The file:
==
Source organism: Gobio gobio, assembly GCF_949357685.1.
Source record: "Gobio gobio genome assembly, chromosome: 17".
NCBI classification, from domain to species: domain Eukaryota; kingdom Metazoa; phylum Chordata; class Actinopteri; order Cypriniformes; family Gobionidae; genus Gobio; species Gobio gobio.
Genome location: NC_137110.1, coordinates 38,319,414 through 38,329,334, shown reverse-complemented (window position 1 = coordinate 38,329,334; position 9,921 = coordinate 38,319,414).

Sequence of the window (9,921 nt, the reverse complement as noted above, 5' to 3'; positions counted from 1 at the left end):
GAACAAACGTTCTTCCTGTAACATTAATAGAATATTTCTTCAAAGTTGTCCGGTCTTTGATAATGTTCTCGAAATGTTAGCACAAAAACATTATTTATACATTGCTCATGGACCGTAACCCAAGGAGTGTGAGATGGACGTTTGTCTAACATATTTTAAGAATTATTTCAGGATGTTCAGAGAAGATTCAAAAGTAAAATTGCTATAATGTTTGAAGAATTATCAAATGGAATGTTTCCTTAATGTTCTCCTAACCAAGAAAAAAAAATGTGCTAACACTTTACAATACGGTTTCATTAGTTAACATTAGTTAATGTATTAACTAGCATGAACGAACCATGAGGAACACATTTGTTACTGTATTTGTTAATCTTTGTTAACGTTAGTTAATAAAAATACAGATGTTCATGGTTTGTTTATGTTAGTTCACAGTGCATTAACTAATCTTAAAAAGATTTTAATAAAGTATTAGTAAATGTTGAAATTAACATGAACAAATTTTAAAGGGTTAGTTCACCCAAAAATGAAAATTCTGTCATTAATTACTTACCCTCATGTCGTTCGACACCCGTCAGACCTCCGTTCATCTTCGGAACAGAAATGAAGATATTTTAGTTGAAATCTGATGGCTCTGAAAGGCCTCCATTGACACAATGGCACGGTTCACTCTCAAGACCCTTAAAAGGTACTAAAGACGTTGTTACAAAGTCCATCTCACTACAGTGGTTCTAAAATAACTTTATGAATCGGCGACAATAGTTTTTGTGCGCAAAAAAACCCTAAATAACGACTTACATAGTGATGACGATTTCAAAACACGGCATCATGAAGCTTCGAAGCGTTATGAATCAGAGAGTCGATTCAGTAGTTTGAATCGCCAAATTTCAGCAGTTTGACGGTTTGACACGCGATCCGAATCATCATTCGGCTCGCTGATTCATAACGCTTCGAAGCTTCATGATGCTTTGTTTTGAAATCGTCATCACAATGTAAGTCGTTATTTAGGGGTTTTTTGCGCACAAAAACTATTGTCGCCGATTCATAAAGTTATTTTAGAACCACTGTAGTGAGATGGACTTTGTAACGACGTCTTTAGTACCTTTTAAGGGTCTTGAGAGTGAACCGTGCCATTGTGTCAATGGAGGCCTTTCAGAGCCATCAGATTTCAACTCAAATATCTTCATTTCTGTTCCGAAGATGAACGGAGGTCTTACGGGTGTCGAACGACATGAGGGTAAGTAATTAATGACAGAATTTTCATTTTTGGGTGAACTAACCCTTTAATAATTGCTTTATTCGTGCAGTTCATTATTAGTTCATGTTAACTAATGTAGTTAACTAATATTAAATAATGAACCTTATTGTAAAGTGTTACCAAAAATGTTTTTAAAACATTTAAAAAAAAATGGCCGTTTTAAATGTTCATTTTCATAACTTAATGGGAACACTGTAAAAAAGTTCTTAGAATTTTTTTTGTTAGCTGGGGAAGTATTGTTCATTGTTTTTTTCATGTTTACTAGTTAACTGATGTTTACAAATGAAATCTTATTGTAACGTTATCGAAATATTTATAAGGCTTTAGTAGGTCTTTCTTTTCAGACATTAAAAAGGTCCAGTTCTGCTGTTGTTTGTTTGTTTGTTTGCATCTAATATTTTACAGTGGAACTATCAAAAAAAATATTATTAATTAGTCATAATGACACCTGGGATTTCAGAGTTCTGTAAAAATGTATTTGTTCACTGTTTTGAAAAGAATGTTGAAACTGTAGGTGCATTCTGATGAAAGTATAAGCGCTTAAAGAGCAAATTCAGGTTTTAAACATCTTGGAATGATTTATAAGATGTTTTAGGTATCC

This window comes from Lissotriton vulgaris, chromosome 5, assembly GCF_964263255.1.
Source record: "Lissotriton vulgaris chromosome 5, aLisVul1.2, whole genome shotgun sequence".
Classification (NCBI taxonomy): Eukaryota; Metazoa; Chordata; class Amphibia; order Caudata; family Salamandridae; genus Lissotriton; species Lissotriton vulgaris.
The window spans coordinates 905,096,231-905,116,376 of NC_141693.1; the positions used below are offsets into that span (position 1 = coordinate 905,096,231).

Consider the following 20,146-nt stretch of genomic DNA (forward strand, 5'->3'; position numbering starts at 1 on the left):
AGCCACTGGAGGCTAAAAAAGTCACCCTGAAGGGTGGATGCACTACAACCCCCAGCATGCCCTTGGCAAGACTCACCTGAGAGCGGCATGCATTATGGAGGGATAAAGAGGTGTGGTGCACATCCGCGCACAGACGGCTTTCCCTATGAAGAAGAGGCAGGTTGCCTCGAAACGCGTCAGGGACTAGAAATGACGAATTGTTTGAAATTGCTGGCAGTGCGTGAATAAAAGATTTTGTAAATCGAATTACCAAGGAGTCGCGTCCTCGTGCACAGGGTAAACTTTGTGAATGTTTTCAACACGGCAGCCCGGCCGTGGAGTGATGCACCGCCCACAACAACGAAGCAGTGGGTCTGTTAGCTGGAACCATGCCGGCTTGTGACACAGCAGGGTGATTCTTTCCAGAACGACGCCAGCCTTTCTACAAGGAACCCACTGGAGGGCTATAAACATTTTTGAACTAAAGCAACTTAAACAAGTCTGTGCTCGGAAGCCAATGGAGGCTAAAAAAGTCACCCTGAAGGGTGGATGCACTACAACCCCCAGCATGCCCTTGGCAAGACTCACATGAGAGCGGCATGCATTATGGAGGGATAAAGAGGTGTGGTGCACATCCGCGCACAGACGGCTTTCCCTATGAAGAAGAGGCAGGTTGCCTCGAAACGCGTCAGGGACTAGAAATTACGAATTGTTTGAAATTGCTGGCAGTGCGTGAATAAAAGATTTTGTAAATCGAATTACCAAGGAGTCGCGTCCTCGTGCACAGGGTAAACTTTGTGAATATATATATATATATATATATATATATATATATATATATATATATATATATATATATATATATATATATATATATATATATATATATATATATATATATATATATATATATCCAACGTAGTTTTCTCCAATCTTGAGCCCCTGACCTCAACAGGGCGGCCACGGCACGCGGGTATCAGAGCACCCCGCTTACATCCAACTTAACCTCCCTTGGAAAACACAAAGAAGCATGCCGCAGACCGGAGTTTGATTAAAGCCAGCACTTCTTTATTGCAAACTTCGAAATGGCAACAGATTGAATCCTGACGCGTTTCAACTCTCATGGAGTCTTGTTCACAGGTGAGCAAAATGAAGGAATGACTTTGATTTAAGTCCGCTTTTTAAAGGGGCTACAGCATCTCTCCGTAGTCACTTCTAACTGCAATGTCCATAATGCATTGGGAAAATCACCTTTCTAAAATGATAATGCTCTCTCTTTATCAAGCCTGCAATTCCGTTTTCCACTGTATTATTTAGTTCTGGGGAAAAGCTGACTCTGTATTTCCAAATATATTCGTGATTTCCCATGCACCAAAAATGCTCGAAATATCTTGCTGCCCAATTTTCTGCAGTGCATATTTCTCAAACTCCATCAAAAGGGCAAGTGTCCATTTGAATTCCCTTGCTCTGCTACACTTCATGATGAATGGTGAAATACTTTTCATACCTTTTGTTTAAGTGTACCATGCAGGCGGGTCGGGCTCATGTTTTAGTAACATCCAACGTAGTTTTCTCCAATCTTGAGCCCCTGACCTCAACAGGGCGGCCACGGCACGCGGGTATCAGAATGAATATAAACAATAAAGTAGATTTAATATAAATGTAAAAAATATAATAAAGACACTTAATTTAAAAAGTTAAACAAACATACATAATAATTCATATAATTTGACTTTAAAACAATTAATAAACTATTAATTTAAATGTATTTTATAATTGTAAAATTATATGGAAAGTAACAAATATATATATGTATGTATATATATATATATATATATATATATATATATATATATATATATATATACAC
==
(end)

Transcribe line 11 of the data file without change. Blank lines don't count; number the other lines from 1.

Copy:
Consider the following 20,146-nt stretch of genomic DNA (forward strand, 5'->3'; position numbering starts at 1 on the left):